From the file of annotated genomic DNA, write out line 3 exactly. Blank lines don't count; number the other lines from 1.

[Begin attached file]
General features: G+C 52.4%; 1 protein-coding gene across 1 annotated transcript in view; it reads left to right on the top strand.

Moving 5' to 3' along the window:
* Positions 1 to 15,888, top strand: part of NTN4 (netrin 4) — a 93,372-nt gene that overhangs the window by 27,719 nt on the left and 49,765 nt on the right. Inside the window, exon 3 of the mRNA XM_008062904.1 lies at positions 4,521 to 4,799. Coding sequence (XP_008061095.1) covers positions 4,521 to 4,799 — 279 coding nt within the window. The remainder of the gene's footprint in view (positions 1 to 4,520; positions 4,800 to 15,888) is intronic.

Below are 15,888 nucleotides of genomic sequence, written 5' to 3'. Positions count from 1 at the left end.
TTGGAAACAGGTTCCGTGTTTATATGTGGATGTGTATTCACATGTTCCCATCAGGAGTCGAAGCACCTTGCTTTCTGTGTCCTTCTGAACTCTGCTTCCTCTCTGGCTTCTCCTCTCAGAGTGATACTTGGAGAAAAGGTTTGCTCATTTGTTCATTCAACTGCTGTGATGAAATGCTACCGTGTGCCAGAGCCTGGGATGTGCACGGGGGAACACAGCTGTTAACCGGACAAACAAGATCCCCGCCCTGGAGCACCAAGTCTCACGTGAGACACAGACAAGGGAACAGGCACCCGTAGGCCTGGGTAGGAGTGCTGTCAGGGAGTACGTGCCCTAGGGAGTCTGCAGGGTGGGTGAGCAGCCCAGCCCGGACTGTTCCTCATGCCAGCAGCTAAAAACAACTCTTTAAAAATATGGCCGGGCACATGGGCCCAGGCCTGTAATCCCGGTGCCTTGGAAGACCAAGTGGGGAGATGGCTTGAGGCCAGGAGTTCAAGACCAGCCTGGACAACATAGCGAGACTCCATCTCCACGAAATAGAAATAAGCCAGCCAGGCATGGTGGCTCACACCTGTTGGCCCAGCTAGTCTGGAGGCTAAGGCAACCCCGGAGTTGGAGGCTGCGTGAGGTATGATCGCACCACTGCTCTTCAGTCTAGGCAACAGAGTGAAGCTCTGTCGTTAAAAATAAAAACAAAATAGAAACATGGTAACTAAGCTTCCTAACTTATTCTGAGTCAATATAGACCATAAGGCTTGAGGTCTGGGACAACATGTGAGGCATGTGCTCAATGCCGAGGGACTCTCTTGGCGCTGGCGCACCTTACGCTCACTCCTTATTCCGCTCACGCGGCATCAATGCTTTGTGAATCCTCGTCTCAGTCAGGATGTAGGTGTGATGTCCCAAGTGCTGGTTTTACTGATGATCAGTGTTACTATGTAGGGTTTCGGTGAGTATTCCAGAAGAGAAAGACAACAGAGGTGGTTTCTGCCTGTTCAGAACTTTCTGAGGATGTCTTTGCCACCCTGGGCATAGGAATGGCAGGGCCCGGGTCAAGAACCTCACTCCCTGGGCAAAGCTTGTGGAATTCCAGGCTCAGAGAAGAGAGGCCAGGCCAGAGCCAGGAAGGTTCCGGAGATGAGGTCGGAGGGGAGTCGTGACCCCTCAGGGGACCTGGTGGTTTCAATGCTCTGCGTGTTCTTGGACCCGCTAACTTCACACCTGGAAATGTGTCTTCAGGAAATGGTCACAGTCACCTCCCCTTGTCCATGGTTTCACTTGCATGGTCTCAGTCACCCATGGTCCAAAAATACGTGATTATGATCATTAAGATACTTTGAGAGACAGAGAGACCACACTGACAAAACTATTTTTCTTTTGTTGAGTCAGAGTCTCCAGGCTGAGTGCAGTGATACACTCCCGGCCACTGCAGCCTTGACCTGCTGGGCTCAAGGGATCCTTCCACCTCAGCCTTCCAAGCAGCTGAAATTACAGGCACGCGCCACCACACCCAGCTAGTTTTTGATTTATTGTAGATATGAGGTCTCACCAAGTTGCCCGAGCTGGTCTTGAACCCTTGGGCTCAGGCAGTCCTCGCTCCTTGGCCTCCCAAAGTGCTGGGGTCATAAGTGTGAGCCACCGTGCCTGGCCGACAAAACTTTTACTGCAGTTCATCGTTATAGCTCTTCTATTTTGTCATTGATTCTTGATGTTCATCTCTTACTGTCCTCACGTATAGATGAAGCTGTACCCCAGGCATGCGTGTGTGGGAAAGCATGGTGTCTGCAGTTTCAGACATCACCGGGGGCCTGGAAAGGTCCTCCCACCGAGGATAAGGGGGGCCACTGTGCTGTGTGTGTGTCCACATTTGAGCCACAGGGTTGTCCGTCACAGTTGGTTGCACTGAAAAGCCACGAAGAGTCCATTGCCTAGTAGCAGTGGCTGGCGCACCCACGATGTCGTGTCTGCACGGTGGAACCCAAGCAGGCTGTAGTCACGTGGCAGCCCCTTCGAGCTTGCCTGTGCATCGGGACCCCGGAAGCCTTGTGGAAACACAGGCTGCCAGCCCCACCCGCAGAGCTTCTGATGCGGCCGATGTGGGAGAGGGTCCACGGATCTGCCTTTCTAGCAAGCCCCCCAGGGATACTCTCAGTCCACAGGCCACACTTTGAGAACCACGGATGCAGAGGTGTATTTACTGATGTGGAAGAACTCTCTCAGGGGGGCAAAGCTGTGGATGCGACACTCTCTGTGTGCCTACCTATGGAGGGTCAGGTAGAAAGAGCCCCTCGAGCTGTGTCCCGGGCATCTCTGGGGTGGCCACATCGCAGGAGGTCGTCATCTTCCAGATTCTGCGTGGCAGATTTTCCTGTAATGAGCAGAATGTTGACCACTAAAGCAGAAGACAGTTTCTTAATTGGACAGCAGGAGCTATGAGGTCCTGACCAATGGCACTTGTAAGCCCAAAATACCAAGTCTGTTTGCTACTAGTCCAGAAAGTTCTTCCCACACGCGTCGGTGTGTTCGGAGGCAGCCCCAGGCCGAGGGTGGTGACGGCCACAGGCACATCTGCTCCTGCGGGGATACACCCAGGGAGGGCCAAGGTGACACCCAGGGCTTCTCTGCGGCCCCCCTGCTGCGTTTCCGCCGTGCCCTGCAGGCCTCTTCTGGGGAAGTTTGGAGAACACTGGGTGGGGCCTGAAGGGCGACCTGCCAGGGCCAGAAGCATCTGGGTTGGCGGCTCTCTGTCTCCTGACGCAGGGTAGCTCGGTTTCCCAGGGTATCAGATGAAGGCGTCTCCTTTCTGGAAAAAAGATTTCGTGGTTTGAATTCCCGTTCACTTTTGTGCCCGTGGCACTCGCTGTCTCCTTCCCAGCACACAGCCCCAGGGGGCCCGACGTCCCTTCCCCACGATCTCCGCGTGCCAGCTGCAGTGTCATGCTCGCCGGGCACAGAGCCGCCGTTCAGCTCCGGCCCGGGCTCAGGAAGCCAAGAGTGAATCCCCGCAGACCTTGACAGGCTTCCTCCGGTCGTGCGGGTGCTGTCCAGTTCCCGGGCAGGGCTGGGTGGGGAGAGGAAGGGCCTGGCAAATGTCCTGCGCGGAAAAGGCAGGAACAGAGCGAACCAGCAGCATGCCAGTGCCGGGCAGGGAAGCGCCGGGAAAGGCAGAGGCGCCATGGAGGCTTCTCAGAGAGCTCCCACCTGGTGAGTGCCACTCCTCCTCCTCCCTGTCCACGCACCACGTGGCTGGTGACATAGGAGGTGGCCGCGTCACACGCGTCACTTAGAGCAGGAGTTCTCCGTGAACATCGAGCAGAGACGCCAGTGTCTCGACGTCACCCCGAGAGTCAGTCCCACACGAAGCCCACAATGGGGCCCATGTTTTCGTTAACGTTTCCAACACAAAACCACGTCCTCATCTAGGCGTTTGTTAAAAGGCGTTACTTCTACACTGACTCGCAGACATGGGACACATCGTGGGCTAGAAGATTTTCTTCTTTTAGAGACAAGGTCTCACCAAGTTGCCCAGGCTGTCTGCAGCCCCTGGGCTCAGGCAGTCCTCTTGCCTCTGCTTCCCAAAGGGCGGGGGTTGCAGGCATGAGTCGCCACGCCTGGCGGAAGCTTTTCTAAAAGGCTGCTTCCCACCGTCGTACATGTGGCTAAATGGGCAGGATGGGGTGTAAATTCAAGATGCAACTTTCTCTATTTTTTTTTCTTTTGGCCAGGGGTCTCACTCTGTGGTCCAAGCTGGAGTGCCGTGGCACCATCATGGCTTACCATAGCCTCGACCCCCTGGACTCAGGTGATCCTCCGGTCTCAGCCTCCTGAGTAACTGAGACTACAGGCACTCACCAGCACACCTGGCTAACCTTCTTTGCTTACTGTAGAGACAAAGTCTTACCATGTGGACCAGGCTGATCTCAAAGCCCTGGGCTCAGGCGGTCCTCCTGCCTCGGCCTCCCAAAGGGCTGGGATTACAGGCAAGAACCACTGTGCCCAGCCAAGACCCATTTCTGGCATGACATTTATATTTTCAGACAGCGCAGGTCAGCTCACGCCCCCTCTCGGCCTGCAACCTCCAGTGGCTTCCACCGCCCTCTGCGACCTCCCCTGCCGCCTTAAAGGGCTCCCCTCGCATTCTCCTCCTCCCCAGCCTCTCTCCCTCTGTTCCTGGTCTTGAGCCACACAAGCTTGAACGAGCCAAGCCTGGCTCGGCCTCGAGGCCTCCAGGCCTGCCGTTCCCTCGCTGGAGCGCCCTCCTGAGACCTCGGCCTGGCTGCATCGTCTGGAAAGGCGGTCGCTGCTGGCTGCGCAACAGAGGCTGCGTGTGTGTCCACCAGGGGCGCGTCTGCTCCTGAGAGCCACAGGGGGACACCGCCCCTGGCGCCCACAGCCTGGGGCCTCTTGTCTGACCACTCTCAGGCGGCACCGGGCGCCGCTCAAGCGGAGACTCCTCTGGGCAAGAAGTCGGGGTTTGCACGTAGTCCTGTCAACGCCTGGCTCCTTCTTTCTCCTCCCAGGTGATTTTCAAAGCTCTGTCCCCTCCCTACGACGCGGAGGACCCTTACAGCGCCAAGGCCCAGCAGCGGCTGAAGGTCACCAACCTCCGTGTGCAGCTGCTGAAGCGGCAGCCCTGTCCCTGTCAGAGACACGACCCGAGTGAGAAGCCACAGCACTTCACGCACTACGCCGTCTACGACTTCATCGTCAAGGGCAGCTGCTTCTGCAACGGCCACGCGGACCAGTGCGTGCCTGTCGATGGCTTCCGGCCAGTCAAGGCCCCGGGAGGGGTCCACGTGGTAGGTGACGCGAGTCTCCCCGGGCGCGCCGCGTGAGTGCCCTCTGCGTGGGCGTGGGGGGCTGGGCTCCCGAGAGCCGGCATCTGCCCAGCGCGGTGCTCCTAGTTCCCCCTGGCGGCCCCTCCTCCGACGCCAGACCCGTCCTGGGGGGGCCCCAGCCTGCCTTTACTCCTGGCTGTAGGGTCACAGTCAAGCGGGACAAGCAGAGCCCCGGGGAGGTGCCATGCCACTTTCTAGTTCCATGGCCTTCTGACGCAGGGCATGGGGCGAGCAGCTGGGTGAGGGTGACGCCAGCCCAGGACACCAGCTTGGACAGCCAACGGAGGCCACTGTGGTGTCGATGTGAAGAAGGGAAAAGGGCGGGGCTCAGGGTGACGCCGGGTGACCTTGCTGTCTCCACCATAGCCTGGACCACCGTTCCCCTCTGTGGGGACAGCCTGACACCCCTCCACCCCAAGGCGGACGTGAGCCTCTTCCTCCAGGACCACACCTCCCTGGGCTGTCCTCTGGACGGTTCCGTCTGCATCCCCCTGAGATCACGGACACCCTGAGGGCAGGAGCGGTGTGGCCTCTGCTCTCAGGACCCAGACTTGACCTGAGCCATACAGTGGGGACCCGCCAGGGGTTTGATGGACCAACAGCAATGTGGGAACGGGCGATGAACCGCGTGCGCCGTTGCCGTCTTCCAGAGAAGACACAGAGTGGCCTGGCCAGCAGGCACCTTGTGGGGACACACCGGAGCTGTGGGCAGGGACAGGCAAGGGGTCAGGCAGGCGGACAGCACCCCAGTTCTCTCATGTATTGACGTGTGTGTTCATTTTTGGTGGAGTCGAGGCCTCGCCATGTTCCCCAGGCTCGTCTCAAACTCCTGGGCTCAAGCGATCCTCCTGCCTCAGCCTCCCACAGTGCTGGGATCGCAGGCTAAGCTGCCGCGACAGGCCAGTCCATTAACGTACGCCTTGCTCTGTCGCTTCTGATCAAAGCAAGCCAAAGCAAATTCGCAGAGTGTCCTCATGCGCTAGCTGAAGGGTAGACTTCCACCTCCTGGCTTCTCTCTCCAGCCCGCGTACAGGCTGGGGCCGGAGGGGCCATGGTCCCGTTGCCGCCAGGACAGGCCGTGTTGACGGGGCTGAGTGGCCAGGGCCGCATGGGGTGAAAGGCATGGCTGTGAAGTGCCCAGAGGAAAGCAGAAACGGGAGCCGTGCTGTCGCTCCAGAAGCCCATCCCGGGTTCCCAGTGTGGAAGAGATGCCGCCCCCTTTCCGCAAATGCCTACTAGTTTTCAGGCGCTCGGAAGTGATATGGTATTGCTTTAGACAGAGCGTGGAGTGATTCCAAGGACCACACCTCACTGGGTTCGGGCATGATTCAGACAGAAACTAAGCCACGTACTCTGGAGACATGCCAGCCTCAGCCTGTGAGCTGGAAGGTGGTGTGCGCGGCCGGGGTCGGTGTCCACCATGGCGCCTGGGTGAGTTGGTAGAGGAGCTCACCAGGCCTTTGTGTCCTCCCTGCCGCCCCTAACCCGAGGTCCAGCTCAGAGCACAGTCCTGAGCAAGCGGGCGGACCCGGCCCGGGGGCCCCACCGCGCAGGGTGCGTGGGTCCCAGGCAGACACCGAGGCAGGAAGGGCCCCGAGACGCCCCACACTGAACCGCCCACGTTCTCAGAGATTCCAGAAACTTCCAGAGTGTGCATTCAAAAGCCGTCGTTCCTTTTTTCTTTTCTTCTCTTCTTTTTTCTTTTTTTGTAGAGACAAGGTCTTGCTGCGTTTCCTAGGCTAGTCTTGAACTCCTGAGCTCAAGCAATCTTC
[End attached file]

* Positions 1 to 15,888, top strand: part of NTN4 (netrin 4) — a 93,372-nt gene that overhangs the window by 27,719 nt on the left and 49,765 nt on the right. Inside the window, exon 3 of the mRNA XM_008062904.1 lies at positions 4,521 to 4,799. Coding sequence (XP_008061095.1) covers positions 4,521 to 4,799 — 279 coding nt within the window. The remainder of the gene's footprint in view (positions 1 to 4,520; positions 4,800 to 15,888) is intronic.